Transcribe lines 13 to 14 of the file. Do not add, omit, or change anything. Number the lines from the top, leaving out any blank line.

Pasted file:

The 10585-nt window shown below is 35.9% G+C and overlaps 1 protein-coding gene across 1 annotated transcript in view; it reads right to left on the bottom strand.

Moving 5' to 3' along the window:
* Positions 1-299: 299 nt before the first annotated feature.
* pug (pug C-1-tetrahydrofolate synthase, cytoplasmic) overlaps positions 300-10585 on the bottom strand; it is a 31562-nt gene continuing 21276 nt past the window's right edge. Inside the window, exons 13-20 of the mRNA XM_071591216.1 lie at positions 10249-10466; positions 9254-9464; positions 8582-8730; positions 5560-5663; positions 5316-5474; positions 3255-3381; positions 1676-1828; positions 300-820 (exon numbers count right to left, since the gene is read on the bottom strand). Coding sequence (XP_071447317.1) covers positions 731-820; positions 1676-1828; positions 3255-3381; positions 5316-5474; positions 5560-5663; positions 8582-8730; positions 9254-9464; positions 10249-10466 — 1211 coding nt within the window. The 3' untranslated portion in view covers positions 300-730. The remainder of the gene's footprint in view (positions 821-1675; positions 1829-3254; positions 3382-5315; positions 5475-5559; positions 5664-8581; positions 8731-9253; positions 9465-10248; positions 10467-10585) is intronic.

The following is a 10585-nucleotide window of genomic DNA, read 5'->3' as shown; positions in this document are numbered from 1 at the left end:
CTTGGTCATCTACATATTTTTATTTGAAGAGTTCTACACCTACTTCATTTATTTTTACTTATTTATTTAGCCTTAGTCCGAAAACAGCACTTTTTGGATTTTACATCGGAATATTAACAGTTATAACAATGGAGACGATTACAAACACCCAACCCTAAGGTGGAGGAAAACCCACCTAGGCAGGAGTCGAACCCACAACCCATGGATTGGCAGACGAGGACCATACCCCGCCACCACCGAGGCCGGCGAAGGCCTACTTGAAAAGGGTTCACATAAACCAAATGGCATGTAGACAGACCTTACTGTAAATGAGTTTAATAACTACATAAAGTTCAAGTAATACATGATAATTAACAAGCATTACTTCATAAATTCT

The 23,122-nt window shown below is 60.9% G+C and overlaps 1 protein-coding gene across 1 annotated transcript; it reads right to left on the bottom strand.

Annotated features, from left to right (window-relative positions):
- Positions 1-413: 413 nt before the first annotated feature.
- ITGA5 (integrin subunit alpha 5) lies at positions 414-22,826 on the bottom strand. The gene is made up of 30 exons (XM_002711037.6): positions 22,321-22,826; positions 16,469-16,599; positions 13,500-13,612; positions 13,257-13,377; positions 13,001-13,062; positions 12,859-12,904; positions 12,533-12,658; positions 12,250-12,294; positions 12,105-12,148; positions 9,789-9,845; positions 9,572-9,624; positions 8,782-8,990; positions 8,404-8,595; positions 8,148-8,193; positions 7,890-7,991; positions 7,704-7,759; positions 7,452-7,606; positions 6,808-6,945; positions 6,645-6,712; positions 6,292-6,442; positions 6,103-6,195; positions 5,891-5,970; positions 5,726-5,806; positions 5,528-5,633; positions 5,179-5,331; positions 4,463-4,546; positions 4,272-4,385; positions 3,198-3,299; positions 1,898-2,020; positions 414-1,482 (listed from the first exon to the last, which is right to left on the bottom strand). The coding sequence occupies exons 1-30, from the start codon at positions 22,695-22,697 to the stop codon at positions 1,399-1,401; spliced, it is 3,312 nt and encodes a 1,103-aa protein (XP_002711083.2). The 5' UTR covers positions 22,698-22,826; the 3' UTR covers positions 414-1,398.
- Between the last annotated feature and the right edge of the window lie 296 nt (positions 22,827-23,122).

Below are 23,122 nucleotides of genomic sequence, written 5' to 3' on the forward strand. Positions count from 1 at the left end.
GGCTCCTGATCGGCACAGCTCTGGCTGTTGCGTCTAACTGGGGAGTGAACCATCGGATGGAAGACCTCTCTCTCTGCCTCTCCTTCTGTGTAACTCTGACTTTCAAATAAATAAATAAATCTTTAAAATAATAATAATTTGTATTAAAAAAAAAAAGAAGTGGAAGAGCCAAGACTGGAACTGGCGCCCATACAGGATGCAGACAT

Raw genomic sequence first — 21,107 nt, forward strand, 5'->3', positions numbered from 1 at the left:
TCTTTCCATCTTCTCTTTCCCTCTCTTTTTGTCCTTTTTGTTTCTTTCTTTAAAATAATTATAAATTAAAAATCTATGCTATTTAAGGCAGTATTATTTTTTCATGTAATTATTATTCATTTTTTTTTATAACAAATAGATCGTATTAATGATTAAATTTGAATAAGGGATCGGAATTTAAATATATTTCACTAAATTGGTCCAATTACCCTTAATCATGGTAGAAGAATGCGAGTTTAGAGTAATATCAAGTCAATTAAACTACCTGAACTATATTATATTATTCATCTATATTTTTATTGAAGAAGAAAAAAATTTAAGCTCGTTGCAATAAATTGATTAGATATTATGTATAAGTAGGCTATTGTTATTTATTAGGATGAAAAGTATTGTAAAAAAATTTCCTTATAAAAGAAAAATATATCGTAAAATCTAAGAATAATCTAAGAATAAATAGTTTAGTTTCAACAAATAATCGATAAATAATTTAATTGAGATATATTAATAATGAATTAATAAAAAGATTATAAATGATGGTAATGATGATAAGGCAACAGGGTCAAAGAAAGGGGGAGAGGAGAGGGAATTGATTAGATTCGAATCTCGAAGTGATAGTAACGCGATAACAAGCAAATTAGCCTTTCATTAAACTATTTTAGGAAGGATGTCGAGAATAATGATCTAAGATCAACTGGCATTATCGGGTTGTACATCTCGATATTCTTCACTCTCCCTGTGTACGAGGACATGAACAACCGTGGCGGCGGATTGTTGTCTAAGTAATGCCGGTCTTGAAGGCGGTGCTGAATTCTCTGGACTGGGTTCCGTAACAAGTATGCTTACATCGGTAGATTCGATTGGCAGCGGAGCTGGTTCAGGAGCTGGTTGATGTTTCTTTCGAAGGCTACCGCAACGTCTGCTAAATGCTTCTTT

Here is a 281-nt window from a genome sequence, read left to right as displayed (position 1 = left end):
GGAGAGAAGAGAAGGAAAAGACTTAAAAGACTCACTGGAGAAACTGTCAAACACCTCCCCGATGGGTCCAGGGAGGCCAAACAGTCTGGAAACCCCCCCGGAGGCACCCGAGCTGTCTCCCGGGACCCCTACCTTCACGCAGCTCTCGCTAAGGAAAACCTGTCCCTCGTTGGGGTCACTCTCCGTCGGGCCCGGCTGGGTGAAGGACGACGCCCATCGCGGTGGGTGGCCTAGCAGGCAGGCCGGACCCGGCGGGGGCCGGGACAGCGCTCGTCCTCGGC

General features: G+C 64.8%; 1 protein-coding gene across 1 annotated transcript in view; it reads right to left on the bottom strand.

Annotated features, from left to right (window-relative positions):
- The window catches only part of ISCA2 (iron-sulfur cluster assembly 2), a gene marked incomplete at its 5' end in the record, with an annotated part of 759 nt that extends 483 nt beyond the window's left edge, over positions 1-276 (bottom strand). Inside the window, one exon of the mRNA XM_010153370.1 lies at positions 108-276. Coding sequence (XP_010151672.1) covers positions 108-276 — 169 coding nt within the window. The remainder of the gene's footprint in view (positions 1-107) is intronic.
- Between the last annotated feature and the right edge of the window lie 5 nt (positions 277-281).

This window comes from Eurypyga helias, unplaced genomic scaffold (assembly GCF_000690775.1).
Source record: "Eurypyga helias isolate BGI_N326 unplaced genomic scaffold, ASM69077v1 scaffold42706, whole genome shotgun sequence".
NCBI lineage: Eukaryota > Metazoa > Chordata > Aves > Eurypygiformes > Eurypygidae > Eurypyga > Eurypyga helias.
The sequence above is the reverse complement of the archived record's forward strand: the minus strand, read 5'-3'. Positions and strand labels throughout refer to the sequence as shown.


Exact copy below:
GGCTCCTGATCGGCACAGCTCTGGCTGTTGCGTCTAACTGGGGAGTGAACCATCGGATGGAAGACCTCTCTCTCTGCCTCTCCTTCTGTGTAACTCTGACTTTCAAATAAATAAATAAATCTTTAAAATAATAATAATTTGTATTAAAAAAAAAAAGAAGTGGAAGAGCCAAGACTGGAACTGGCGCCCATACAGGATGCAGACAT

Raw genomic sequence first — 21,107 nt, forward strand, 5'->3', positions numbered from 1 at the left: